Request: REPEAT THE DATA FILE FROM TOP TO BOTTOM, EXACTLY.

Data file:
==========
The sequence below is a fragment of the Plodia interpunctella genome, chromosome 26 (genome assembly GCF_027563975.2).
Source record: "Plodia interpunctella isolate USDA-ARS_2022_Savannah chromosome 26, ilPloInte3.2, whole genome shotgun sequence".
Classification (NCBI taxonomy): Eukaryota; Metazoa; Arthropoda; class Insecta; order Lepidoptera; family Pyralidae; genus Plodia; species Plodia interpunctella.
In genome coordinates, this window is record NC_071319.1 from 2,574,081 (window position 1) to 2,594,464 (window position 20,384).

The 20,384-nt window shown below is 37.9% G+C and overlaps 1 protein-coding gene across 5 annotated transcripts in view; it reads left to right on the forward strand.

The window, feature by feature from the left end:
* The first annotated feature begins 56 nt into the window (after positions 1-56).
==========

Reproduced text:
The sequence below is a fragment of the Plodia interpunctella genome, chromosome 26 (genome assembly GCF_027563975.2).
Source record: "Plodia interpunctella isolate USDA-ARS_2022_Savannah chromosome 26, ilPloInte3.2, whole genome shotgun sequence".
Classification (NCBI taxonomy): Eukaryota; Metazoa; Arthropoda; class Insecta; order Lepidoptera; family Pyralidae; genus Plodia; species Plodia interpunctella.
In genome coordinates, this window is record NC_071319.1 from 2,574,081 (window position 1) to 2,594,464 (window position 20,384).

The 20,384-nt window shown below is 37.9% G+C and overlaps 1 protein-coding gene across 5 annotated transcripts in view; it reads left to right on the forward strand.

The window, feature by feature from the left end:
* The first annotated feature begins 56 nt into the window (after positions 1-56).